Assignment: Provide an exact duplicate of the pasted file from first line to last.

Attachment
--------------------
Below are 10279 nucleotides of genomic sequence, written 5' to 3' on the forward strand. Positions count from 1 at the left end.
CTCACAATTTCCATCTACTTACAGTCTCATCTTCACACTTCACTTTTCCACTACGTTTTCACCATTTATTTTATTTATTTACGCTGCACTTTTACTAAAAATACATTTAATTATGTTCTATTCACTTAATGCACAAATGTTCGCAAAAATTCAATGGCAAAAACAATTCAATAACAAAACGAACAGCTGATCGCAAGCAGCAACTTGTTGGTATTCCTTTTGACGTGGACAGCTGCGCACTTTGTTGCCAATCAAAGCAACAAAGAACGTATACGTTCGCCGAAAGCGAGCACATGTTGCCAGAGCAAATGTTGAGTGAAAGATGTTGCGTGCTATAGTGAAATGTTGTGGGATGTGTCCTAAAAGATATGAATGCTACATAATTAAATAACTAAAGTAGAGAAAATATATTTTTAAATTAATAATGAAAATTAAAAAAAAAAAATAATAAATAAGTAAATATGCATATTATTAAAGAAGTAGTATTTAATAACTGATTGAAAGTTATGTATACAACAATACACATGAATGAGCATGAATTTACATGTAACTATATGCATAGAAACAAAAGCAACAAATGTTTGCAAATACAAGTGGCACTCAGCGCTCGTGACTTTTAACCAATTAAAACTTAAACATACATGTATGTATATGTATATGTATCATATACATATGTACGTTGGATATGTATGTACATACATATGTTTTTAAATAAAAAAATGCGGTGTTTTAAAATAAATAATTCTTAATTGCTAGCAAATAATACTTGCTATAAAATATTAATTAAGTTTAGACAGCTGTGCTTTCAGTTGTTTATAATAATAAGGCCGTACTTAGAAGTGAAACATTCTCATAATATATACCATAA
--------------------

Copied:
Below are 10279 nucleotides of genomic sequence, written 5' to 3' on the forward strand. Positions count from 1 at the left end.
CTCACAATTTCCATCTACTTACAGTCTCATCTTCACACTTCACTTTTCCACTACGTTTTCACCATTTATTTTATTTATTTACGCTGCACTTTTACTAAAAATACATTTAATTATGTTCTATTCACTTAATGCACAAATGTTCGCAAAAATTCAATGGCAAAAACAATTCAATAACAAAACGAACAGCTGATCGCAAGCAGCAACTTGTTGGTATTCCTTTTGACGTGGACAGCTGCGCACTTTGTTGCCAATCAAAGCAACAAAGAACGTATACGTTCGCCGAAAGCGAGCACATGTTGCCAGAGCAAATGTTGAGTGAAAGATGTTGCGTGCTATAGTGAAATGTTGTGGGATGTGTCCTAAAAGATATGAATGCTACATAATTAAATAACTAAAGTAGAGAAAATATATTTTTAAATTAATAATGAAAATTAAAAAAAAAAAATAATAAATAAGTAAATATGCATATTATTAAAGAAGTAGTATTTAATAACTGATTGAAAGTTATGTATACAACAATACACATGAATGAGCATGAATTTACATGTAACTATATGCATAGAAACAAAAGCAACAAATGTTTGCAAATACAAGTGGCACTCAGCGCTCGTGACTTTTAACCAATTAAAACTTAAACATACATGTATGTATATGTATATGTATCATATACATATGTACGTTGGATATGTATGTACATACATATGTTTTTAAATAAAAAAATGCGGTGTTTTAAAATAAATAATTCTTAATTGCTAGCAAATAATACTTGCTATAAAATATTAATTAAGTTTAGACAGCTGTGCTTTCAGTTGTTTATAATAATAAGGCCGTACTTAGAAGTGAAACATTCTCATAATATATACCATAA